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Back to Archives | Back to January 2007 Contents 

IACP News

New Technology Assistance Program for Local Departments
Technology assistance is now available to law enforcement agencies that are in the process of procuring or updating either a computer-aided dispatch (CAD) system or records management system (RMS).

With support from the Bureau of Justice Assistance (BJA), Office of Justice Programs (OJP), the Law Enforcement Information Technology Standards Council (LEITSC) announces a technical assistance program that will give law enforcement agencies an opportunity to work with the Standard Functional Specifications for Law Enforcement Computer-Aided Dispatch Systems and the Standard Functional Specifications for Law Enforcement Records Management Systems. These tools provide significant guidance to agencies developing a request for proposal (RFP) for purchasing or upgrading CAD systems or RMS. Both documents are currently available for download at both (www.leitsc.org) and (http://it.ojp.gov).

LEITSC was created in 2002 with funding from BJA and brings together a consortium of law enforcement organizations, including the International Association of Chiefs of Police (IACP), the National Sheriffs’ Association (NSA), the National Organization of Black Law Enforcement Executives (NOBLE), and the Police Executive Research Forum (PERF), to address law enforcement information technology standards issues. These organizations have partnered to develop standards for improving the application of information technology for law enforcement operations. Through these organizations, U.S. law enforcement community is represented on IT standards issues. The results of this initiative will ultimately shape the integration of justice IT solutions meeting a wide range of needs impacting the public safety community and the citizens they serve.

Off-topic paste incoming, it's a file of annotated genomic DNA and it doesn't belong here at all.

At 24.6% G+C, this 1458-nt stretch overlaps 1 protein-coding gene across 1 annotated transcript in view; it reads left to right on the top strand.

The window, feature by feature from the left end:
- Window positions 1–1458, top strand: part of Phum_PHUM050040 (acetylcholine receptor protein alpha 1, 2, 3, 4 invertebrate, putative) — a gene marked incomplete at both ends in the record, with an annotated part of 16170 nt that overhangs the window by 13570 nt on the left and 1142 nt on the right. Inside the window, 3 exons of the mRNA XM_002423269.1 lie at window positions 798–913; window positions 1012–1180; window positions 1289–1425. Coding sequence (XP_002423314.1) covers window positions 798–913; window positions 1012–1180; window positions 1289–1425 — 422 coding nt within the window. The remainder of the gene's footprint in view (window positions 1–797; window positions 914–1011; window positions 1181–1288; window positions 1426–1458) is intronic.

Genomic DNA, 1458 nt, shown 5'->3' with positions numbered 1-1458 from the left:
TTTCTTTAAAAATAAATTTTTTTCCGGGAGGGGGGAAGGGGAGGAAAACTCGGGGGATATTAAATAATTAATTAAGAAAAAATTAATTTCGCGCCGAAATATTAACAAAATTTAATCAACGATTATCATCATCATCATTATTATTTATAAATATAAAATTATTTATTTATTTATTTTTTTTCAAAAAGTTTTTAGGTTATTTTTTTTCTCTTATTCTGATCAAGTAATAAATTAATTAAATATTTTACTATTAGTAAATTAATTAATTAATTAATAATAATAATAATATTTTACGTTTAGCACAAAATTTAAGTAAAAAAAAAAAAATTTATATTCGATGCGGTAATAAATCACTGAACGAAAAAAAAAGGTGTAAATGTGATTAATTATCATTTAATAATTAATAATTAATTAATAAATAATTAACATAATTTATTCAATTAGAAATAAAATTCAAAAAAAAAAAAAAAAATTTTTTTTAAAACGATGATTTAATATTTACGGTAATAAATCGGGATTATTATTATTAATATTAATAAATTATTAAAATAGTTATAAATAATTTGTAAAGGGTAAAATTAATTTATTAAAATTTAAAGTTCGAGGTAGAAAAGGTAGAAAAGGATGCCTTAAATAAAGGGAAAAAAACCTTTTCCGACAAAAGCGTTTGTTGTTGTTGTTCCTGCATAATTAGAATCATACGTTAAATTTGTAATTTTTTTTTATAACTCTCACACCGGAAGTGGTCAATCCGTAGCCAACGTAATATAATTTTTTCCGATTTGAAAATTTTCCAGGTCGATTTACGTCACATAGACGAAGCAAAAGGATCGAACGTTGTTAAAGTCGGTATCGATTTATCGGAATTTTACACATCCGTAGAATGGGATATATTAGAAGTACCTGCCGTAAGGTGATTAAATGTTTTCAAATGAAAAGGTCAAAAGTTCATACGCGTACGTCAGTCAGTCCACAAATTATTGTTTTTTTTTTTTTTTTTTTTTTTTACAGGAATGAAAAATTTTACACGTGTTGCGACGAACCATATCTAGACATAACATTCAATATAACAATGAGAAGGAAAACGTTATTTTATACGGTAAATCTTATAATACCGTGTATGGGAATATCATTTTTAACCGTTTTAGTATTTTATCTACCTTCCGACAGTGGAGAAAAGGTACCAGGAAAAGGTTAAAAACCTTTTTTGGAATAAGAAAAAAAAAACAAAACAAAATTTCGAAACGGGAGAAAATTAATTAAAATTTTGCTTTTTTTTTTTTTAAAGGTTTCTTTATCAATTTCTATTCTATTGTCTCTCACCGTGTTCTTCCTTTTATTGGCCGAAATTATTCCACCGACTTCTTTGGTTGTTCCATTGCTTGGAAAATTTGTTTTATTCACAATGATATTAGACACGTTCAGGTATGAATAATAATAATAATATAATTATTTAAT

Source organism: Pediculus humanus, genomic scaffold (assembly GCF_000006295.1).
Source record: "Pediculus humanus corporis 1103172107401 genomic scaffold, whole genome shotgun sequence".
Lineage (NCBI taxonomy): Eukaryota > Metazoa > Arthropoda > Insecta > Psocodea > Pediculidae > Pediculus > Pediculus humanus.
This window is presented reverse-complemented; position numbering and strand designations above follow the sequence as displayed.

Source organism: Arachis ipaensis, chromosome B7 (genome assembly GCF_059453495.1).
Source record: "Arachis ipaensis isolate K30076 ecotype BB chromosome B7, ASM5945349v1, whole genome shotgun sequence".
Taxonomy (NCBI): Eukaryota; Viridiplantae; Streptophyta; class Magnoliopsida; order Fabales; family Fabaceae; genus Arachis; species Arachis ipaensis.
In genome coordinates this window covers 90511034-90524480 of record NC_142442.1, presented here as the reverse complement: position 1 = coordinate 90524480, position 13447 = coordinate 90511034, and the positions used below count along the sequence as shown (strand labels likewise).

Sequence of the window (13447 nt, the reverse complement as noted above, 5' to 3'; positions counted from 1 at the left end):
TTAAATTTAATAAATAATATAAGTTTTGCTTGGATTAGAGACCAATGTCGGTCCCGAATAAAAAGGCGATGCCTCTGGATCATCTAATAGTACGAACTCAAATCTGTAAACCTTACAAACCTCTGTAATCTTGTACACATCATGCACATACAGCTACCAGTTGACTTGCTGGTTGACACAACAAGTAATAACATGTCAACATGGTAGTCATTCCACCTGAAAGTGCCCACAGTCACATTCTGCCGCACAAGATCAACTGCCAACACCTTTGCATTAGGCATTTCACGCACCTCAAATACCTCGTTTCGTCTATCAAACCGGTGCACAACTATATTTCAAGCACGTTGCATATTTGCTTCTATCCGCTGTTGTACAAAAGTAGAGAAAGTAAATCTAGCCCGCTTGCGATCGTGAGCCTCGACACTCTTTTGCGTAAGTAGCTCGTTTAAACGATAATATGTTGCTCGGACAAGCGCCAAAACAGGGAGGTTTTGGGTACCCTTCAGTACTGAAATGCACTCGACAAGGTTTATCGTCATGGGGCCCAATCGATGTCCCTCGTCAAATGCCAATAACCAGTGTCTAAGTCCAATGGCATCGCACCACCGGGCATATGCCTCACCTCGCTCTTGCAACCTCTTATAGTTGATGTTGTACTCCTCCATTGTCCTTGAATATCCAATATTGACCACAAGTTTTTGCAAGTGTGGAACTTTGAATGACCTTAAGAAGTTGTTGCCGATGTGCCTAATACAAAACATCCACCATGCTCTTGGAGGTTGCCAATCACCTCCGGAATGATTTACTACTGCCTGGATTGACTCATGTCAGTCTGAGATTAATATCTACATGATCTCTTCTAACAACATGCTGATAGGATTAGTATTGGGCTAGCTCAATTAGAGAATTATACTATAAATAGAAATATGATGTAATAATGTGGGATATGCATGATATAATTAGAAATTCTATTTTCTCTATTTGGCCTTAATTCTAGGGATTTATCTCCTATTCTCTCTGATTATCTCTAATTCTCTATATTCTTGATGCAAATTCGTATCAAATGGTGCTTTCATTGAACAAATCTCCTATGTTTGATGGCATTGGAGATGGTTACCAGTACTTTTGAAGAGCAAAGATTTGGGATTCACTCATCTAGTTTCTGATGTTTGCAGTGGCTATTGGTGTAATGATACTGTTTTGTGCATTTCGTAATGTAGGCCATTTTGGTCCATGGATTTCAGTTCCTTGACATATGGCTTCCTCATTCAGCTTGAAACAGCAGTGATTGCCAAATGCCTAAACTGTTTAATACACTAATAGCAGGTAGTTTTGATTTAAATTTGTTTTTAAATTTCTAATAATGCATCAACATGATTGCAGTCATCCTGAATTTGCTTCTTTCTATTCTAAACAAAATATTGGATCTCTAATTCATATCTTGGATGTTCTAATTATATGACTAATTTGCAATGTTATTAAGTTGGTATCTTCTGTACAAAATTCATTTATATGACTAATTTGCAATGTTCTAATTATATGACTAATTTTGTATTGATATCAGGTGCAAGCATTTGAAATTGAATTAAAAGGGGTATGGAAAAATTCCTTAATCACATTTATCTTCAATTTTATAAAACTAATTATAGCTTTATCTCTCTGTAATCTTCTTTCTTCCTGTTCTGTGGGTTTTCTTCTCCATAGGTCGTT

The Standard Functional Specifications for Law Enforcement CAD and RMS will provide significant guidance to agencies developing an RFP for purchasing or upgrading CAD systems or RMS. Based on agency needs, these standard functional specifications can be used as a starting point to build a fully operative CAD system or RMS based on open standards to interface and share information with other systems internally and externally.

These specifications depict the minimal amount of functionality a new law enforcement CAD system or RMS should contain, and they are intended not as a substitute for an RFP but as a guide to agencies, of any size, as the develop RFPs.

The IJIS Institute helped prepare both documents under the direction of LEITSC and the LEITSC Functional Standards Committee. Each of the LEITSC participating associations vetted the documents to ensure a common agreement for these Standard Functional Specifications for Law Enforcement CAD systems and RMS.

The Technology Assistance Program centers on the use of the LEITSC standard functional specifications. These documents were developed through a collaborative effort involving BJA, the IJIS Institute, and LEITSC.

Technology assistance is now available to law enforcement agencies that are in the process of procuring or updating either a CAD system or an RMS. LEITSC will support delivery of appropriate technology assistance during an agency’s selection and procurement process. However, it is not the role of program sponsors and partners to recommend any CAD or RMS vendor.

LEITSC will provide technology assistance and expertise that an agency can use when developing their RFP, but LEITSC will not prepare the RFPs for any participating agency. In addition, technology assistance will be offered to agencies that are interested in implementing the Information Exchange Package Documents (IEPDs) for CAD or RMS. The IEPDs for CAD and RMS were developed by APCO, LEITSC, and the IJIS Institute and can be found on (www.leitsc.org) and the IEPD Clearinghouse at (http://it.ojp.gov/iepd).

The Technology Assistance Program includes, but is not limited to, onsite meetings and conference calls to answer questions that might arise while working with the Standard Functional Specifications for Law Enforcement CAD or RMS or the IEPDs. The unique needs of each agency will be addressed on an individual basis.